Some opposition politicians have claimed President Yameen is fatally ill and wants a more loyal deputy ahead of a life-threatening surgery, but Nihan has dismissed rumours over the president’s health.

PPM MP Mohamed Musthafa and MDA MP Mohamed Ismail meanwhile condemned the vice president’s departure on social media yesterday.

Musthafa said that the president did not authorise Jameel’s trip while Ismail said the vice president had “fled” the country.

Ismail said in a Facebook post today that Jameel’s exit lends credence to the allegations against him.

He suggested that Jameel was planning to bring the Maldives into disrepute in interviews with international media outlets.

Last week, the parliament passed the first amendment to the constitution with overwhelming multi-party consensus to lower the age limit for the presidency from 35 to 30 years. Adeeb is now 33.

The opposition’s backing for the constitutional amendment was widely perceived to be part of a deal made in exchange for jailed ex-president Mohamed Nasheed’s transfer to house arrest.


Heated Viber exchange exposes rift between Gayoom brothers

A heated exchange on a social media group set up between MPs of the ruling Progressive Party of the Maldives (PPM) has been leaked and exposes a widening rift between President Abdulla Yameen and his-half brother and president of 30 years, Maumoon Abdul Gayoom.

In the Viber group, tourism minister Ahmed Adeeb reprimanded newly elected Progressive Party of Maldives (PPM) MP Ahmed Faris Maumoon for his absence from a vote on a constitutional amendment that set an age limit of 30 to 65 years for the presidency and vice president.

“Faris you have let down HEP Yameen on the very first vote,” Adeeb told the newly elected MP for Dhiggaru.

adeeb-faris-chat 2

Faris is nephew to President Yameen and the eldest son of former President Gayoom.

Gayoom, is the leader of the PPM, and had opposed the change to set an upper age limit of 65 years. The former president, who is now in his early 80s, had served six terms from 1978 to 2008.

The ruling coalition is seeking to replace Vice President Dr Mohamed Jameel Ahmed with the 33-year-old tourism minister.

Tensions are reportedly running high within the PPM with Gayoom also unhappy with the vice president’s imminent impeachment.

Adeeb warned Faris against discriminating based on his background: “I have served this party and sacrificed more than any individual and it’s time for a change.”

“If anyone has the strength to confront us, u are all welcome. But this will happen Insha Allah.”

President Yameen was elected on Gayoom’s popularity. But in the past 18 months, he has created his own power base, with hand picked MPs and ministers. His right-hand man is Adeeb.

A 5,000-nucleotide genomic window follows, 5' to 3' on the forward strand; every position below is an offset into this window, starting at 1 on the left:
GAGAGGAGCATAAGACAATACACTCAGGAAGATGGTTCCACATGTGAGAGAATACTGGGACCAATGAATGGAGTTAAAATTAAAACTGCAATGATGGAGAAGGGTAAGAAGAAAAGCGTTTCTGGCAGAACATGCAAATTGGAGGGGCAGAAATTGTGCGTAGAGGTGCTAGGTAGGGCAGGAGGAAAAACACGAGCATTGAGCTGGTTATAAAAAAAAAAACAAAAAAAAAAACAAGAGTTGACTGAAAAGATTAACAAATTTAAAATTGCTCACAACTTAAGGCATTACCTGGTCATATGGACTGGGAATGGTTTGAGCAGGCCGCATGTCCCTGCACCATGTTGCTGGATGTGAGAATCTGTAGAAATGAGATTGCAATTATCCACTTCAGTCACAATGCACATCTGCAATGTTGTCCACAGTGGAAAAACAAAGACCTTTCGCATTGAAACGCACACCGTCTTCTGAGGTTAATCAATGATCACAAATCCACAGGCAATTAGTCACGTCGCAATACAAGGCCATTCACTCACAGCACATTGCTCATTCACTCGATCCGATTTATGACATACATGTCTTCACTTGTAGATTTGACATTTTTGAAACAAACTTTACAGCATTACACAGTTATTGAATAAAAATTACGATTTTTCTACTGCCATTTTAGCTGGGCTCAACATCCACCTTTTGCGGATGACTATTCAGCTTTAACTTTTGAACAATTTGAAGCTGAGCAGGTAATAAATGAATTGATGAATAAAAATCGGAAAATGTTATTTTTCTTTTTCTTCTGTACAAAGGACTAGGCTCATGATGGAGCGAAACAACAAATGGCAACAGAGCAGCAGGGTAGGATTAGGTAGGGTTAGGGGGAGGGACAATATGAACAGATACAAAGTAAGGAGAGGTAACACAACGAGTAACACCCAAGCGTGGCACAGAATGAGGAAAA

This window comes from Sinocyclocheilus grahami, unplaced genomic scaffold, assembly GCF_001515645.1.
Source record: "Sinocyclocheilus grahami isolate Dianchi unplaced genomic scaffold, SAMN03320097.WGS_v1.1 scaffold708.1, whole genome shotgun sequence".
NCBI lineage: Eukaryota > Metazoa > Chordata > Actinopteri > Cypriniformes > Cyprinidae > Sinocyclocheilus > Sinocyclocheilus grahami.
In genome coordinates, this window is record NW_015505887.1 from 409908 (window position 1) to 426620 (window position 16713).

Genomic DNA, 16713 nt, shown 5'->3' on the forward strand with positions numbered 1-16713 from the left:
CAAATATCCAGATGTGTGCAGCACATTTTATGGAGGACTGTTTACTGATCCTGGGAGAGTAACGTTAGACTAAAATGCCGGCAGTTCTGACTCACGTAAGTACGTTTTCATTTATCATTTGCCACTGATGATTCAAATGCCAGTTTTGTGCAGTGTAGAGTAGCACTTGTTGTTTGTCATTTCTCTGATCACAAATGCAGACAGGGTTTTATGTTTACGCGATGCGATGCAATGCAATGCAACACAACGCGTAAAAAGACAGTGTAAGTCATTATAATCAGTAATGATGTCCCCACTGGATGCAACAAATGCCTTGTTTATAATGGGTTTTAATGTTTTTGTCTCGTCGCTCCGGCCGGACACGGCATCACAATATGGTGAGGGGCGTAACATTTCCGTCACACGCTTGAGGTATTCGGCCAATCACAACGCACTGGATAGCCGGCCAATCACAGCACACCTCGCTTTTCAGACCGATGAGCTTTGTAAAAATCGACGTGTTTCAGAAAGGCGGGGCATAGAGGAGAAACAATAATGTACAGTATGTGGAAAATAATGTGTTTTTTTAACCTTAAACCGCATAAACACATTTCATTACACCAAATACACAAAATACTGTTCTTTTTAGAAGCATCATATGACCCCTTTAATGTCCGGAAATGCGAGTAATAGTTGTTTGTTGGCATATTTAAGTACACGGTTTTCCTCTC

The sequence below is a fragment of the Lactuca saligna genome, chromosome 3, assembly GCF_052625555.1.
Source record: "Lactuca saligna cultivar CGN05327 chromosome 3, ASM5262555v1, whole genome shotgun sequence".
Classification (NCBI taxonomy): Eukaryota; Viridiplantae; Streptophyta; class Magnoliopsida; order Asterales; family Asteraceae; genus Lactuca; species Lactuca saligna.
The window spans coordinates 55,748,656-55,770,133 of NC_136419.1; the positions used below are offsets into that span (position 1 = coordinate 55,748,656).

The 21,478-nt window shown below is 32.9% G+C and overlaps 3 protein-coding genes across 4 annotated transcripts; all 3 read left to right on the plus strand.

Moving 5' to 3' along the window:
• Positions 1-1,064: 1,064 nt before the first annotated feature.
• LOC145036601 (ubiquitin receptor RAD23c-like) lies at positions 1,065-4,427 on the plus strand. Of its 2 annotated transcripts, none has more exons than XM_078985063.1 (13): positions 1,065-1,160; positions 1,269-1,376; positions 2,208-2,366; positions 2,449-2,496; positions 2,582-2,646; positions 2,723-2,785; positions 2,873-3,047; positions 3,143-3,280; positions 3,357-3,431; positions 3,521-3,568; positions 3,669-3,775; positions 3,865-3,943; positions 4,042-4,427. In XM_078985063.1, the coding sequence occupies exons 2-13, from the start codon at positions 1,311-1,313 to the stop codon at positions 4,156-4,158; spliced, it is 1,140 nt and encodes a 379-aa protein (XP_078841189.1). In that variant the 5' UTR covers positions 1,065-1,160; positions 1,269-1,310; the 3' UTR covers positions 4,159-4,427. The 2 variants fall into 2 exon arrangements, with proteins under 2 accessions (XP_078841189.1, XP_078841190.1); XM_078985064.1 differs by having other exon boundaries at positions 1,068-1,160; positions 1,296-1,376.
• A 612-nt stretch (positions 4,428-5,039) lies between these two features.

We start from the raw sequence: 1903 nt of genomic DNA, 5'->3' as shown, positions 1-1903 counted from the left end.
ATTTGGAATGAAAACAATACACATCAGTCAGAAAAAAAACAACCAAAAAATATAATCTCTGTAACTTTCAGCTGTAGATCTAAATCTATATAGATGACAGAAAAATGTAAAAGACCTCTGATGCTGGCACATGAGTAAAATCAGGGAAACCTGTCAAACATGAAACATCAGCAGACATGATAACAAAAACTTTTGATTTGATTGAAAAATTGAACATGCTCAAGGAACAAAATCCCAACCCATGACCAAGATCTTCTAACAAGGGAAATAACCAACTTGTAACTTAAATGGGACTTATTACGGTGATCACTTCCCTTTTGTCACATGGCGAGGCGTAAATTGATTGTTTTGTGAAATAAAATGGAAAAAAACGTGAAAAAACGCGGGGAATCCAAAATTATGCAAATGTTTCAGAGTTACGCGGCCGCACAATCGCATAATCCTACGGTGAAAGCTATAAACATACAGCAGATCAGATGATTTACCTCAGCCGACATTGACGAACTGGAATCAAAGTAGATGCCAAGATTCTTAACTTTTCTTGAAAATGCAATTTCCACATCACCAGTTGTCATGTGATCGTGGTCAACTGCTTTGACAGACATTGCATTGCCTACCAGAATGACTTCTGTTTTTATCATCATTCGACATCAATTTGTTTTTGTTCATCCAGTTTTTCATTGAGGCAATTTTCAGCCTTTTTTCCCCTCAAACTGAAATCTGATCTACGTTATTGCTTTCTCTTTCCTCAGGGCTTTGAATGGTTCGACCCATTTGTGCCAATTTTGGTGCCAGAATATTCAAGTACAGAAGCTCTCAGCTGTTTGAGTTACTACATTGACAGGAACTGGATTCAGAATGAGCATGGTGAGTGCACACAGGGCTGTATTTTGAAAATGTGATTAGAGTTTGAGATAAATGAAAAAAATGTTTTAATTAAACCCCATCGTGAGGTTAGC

Several senior PPM officials have confirmed to Minivan News that screenshots of the Viber conversation circulating on social media are authentic.

Faris replied saying that his “only aim is upholding President [Abdulla] Yameen’s government,” but said: “Proper discussion and deliberation cannot be bypassed.”

Adeeb then said “this is definitely not helping this country to take forward, and Faris not coming to vote shows your commitment and those who have elected you.”

Faris had won a by-election for the vacant Dhiggaru seat earlier this month after former ruling party MP Ahmed Nazim was found guilty of corruption and sentenced to 25 years in prison.

“Sir, I have every commitment and [support] to yourself and to the youth of our country. Especially the educated youth,” Faris told Adeeb.

After parliament voted to accept the amendments for consideration, Gayoom sent a text message to the PPM parliamentary group leader saying: “I am deeply saddened. There is no point to a man whose opinions are not considered staying on as PPM president.”

Former PPM MP Ahmed Mahloof has meanwhile called on Gayoom to retract support for his half-brother’s administration.

Opposition politicians have claimed President Yameen is fatally ill and wants a loyal deputy ahead of a life-threatening surgery, but the government has denied the rumours of the president’s health.

In a separate message to the PPM parliamentary group – also leaked online – Adeeb spoke of the importance of affording the space for President Yameen ” to rule this nation without internal resistance.”

“This nation needs to be sorted and it needs to give room for HEP Yameen to rule this nation without internal resistance. We need HEP Yameen’s policies to be implemented in this nation and PPM party, there is no nation where President is not the leader of the political party he represents.

“I have witnessed how difficult it is for HEP Yameen to rule with many frictions, I think we need to discuss this at party level,” wrote Adeeb.

He signed off as the “Elected VP.” Adeeb is also the vice president of PPM.

Addressing participants of a motorcycle rally yesterday, Adeeb said the country is very “stress free” at the moment and that there was no cause for anyone to worry.

The current administration will govern the nation in a “stress free” manner, he said.

Former President Mohamed Nasheed was transferred to house arrest last week based after doctors advised a “stress free environment” and rest for back pain.

The opposition MPs’ backing for the constitutional amendment was widely perceived as part of a deal in exchange for the opposition leader’s transfer to house arrest.


Tourism minister dismisses rumors of new VP appointment

The tourism minister Ahmed Adeeb has dismissed rumours he may be appointed as the new vice president. “All rumours, I have no interest at this stage,” he told Minivan News.

Local daily Haveeru reported yesterday that a constitutional amendment, proposing an age limit of 30-65 years for the president and vice president, was aimed at making Adeeb eligible for the position.

Adeeb is now 33. The Constitution says the president and vice president must be over 35 years of age.